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kft-parser

kft-parser

kft-parser is a local tool for previewing and processing the “Code Examples” tutorials in the Fabric Mac app and Android plugins.

Kit Feature Tutorials are built by taking a functioning demo project and annotating its source files with special comments. kft-parser extracts the content from these files to build tutorials that have text descriptions and code samples with highlighted “click-to-copy” blocks.

Using kft-parser

Installation

$ npm install kft-parser

Running

$ kft-parser path/to/features.json

This will create a build/kfts directory with an HTML preview of each KFT in the features.json manifest file. You can open these previews with your web browser to see how your KFT content will be rendered.

kft-parser will also create an upload.json file that can be uploaded to Fabric as part of a kit release.

Building a KFT

Authoring guidelines

All KFTs should start from sample projects that demonstate one or more features of an SDK. Running the project should show the feature in action, with a clear, verifiable output. This output may be the purpose of the kit itself (such as a Tweet or map) or an alert or toast that proves an action was successful (like a login or credit card transaction).

The goal of a Kit Feature Tutorial is to give a developer a concrete starting point with your SDK. At the end of a KFT, a developer should be able to see your kit doing something useful for them.

KFTs should aim to be short and easy to follow: not very many lines of code, few blocks to add per file, and not very many files (one is best, four is probably too many).

Adding the highlighted code to an appropriate file must leave the developer's app in a compilable, working state (an exception is Java imports, which should be included in the code block for reference but need not be highlighted, as the developer will likely use the IDE to resolve them).

Nevertheless, a KFT should show a complete, correct use of an SDK feature, demonstrating any necessary reliability or cleanup requirements.

In cases that there is a change the developer should make later (e.g a hardcoded ID or credential) add a // TODO: annotation that makes it clear that the developer should change something.

A KFT should be set up so that the developer can see how to modify it to meet their needs. For example, a TwitterKit KFT uses a sample Tweet ID when rendering a Tweet view so that the developer can see the UI working, but it’s trivial to see how to provide one’s own Tweet ID. In the Digits KFT, an alert dialog with the user’s phone number is shown on successful login. The developer can therefore see login working, and it's clear where the hook is to integrate Digits with their user system.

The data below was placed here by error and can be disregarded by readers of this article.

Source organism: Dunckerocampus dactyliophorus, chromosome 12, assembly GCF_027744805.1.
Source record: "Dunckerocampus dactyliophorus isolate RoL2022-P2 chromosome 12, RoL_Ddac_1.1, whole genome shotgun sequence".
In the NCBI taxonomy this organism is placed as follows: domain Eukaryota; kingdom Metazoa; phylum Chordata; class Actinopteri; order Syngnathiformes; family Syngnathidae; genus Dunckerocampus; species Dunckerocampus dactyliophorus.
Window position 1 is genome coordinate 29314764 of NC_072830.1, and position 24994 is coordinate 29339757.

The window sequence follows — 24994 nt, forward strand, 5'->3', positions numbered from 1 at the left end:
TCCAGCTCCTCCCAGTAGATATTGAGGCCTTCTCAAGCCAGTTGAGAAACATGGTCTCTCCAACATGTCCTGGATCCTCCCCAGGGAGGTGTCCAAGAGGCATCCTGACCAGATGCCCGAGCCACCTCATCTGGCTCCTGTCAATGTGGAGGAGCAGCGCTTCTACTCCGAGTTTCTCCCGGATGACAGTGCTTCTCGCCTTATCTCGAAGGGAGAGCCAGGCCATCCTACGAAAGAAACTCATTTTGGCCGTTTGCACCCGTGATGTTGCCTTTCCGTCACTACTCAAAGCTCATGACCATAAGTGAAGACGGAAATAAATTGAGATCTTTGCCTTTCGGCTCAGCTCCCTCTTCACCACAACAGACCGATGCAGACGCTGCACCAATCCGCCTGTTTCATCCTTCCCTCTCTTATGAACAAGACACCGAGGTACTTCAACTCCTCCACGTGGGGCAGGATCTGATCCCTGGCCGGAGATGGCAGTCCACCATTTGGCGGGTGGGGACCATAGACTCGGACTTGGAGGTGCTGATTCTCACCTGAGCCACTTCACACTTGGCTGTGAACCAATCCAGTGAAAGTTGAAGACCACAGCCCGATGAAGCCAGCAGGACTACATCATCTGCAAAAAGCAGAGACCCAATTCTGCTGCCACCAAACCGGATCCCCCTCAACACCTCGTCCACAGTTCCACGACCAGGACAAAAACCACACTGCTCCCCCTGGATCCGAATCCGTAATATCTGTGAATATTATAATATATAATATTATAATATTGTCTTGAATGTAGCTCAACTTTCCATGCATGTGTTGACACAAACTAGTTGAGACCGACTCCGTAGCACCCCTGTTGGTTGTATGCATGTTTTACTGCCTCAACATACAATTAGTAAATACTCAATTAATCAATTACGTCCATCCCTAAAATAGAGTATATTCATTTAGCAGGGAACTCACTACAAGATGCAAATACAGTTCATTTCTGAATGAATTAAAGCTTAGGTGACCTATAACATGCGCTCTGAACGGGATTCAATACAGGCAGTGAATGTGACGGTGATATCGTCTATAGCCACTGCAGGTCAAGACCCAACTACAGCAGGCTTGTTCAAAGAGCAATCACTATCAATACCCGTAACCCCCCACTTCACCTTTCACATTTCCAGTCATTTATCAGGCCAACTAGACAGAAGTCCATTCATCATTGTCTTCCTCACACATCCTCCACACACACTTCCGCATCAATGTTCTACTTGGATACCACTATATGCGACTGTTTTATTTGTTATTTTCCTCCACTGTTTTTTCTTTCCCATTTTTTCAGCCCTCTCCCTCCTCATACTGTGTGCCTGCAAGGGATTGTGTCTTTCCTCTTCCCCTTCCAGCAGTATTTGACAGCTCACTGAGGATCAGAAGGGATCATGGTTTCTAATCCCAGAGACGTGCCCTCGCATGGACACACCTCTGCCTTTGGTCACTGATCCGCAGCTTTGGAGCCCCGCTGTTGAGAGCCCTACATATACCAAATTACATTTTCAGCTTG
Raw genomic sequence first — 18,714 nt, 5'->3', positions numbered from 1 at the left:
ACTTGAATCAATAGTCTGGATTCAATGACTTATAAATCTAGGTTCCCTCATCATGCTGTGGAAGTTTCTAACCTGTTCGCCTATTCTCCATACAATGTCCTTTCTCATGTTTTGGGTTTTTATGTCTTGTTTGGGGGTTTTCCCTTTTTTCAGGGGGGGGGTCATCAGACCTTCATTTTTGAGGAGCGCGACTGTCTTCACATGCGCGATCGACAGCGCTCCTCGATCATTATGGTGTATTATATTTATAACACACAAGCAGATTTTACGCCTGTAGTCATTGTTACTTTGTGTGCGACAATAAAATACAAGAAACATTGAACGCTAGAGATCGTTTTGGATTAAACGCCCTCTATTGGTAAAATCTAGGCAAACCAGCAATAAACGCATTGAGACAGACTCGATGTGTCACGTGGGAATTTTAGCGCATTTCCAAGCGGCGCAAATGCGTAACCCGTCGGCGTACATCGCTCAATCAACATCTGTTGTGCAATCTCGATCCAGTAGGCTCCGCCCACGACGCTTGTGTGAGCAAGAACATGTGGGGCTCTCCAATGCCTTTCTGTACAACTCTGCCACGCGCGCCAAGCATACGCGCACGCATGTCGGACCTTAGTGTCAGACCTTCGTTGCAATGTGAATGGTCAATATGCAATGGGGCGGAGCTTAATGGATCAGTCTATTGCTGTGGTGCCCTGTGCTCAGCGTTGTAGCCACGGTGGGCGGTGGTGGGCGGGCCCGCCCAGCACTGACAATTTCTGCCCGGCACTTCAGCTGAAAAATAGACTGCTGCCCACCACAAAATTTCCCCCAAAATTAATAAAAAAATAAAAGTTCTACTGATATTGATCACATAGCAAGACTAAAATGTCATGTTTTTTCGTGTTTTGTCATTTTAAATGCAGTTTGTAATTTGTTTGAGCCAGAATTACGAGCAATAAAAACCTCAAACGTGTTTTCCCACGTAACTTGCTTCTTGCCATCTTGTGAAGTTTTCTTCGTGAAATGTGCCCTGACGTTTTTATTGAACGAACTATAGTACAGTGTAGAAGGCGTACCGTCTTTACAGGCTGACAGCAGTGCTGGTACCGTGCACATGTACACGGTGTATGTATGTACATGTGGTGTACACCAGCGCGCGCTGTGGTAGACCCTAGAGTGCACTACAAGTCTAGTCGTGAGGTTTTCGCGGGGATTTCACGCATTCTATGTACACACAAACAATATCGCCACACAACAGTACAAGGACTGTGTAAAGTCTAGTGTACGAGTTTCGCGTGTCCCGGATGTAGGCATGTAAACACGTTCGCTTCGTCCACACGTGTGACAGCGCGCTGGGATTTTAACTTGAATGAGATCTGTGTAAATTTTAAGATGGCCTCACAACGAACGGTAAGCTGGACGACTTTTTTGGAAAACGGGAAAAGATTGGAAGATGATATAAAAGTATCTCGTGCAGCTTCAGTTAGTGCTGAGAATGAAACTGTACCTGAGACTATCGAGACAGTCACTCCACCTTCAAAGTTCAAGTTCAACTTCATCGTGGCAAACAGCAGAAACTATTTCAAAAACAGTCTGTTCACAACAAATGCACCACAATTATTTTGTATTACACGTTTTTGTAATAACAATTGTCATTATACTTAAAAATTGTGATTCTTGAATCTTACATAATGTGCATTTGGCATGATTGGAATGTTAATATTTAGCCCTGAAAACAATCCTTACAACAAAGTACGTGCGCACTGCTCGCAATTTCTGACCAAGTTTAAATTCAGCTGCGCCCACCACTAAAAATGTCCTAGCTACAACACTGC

Style and Formatting

KFTs are declaritive, not suggestive.

Good: Add a "Force Crash" button…
Bad: You can add a "Force Crash" button…

Each KFT step should succinclty describe the context the developer needs to determine where to insert it:

Good: Add this code to a layout where you'd like the button to appear.
Bad (not enough context): Add this code
Bad (too much text, forces code below the fold): Add this display code to a layout which will host the "Force Crash" button, which, when clicked will cause the application to crash.

Because display space is limited, please also adhere to these formatting guidelines:

  • Set indent width to 2 spaces for Java (no tabs)
  • Wrap comments at 70 characters
  • Try to wrap code at 70 characters
  • Use * imports in Java to reduce the import statements

Structural guidelines

Each step should typically correspond to one file that the developer must modify. In the case of Objective-C, group .h and .m files together.

Last step

The last step of any KFT should be titled “Try it out!” and be a Markdown file that covers the following 3 points:

  • What the developer should do to see the feature working, and what they’re expected to find.

  • Troubleshooting hints in case the above is not happening (phased as the answer to a question, e.g "Not seeing the crash?").

  • What the next steps are, such as API documentation for further UI customization or instructions to visit a web dashboard to set up an aspect of the feature.

The last step should generally start with "Run your app" along with any actions they need to take after launching the app.

Syntax

All KFT annotations are fabric: followed by a start- or end- command. These are enclosed completely in a language's block comment syntax:

  • Objective-C, Swift, Java, &tc.: /*fabric:start-text*/
  • XML: <!--fabric:start-text-->